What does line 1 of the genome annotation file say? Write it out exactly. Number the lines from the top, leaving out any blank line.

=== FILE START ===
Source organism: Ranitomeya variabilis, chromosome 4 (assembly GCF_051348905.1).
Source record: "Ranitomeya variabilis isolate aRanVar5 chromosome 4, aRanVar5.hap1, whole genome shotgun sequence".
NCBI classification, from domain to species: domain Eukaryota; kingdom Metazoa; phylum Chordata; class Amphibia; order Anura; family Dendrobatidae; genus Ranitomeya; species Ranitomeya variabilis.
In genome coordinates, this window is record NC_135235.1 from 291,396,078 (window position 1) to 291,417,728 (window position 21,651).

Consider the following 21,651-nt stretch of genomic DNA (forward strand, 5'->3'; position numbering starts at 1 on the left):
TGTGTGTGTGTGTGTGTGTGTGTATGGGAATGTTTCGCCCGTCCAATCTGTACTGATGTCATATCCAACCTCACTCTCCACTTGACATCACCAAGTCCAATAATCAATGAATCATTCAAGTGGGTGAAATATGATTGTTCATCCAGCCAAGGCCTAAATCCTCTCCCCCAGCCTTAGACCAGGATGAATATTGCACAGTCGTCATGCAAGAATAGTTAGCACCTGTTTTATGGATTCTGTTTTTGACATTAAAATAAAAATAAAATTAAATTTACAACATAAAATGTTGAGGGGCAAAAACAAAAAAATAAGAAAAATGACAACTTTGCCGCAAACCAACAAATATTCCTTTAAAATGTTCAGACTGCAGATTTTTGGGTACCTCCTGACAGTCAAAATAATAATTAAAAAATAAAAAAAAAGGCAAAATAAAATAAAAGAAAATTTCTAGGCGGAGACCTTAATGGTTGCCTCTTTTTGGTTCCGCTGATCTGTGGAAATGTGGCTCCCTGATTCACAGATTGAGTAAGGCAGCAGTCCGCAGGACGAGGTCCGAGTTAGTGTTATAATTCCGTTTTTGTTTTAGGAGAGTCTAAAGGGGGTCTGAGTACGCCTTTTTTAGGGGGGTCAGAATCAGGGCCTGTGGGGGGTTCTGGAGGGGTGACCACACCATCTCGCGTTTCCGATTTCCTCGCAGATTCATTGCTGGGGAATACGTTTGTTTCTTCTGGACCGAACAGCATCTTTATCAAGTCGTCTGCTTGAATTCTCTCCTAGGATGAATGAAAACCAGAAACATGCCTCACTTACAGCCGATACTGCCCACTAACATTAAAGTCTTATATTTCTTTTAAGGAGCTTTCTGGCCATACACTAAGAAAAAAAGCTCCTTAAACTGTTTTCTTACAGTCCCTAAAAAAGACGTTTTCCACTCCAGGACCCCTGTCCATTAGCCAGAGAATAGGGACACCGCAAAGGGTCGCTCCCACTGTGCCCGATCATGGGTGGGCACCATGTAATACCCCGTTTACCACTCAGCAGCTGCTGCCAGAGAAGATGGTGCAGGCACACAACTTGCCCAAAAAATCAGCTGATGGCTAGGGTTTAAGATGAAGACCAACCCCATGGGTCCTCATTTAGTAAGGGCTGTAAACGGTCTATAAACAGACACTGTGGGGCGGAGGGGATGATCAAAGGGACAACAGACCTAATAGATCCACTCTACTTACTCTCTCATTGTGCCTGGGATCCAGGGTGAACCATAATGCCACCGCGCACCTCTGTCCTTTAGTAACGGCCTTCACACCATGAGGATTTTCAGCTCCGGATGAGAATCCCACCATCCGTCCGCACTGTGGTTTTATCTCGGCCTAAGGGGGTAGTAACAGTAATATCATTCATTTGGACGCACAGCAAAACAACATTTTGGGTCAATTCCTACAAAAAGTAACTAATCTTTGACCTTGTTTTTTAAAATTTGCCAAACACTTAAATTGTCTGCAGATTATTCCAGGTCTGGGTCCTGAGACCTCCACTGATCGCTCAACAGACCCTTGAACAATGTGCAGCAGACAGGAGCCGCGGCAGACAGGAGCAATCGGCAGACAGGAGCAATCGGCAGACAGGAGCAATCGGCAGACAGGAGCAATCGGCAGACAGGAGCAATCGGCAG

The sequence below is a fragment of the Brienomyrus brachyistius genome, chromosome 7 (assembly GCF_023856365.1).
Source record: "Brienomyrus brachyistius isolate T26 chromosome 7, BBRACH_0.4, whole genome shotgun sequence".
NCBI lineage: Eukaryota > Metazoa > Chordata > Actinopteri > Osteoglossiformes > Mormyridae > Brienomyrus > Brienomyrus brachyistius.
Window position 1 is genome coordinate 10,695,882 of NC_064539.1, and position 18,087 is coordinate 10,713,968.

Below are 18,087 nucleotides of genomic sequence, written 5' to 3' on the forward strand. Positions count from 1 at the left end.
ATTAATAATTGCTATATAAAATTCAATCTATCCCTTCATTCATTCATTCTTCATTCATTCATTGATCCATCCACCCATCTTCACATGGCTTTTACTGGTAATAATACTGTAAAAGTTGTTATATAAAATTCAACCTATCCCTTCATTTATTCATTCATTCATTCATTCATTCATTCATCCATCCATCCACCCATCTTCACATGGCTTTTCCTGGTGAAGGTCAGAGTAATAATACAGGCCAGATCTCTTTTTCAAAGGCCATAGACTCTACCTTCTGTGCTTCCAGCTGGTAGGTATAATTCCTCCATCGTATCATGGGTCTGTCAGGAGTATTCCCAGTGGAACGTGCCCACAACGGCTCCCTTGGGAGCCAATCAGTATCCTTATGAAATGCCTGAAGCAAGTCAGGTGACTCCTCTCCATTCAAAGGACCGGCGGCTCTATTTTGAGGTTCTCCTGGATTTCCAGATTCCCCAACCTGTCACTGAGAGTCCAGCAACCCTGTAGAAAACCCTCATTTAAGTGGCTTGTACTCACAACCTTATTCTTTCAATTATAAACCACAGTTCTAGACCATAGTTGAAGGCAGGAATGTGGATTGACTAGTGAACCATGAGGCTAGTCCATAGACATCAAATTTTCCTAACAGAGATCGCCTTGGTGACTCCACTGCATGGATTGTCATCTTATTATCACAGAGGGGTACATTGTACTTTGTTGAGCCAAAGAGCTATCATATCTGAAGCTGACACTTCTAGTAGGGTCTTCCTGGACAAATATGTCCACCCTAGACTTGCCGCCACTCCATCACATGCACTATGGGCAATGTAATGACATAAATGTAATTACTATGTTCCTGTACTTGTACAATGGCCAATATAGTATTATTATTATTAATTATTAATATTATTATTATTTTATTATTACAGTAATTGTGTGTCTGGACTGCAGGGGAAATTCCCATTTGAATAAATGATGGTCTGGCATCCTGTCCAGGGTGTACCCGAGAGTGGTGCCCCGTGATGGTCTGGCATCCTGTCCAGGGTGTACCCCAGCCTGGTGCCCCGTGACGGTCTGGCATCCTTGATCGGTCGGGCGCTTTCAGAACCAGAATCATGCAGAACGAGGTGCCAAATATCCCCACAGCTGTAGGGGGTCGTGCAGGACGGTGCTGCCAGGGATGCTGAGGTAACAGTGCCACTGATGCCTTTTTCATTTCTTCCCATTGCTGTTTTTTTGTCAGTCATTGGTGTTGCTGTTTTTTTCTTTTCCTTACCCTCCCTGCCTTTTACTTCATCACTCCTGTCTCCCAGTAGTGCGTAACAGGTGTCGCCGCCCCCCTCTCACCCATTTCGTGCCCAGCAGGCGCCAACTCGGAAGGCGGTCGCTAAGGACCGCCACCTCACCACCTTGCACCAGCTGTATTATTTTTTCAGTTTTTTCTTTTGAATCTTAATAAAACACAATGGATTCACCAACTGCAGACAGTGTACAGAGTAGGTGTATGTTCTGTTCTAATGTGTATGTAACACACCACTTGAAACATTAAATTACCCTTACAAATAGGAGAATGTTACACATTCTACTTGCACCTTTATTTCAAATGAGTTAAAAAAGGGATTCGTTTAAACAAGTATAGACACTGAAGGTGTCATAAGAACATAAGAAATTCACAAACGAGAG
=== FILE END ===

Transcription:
Source organism: Ranitomeya variabilis, chromosome 4 (assembly GCF_051348905.1).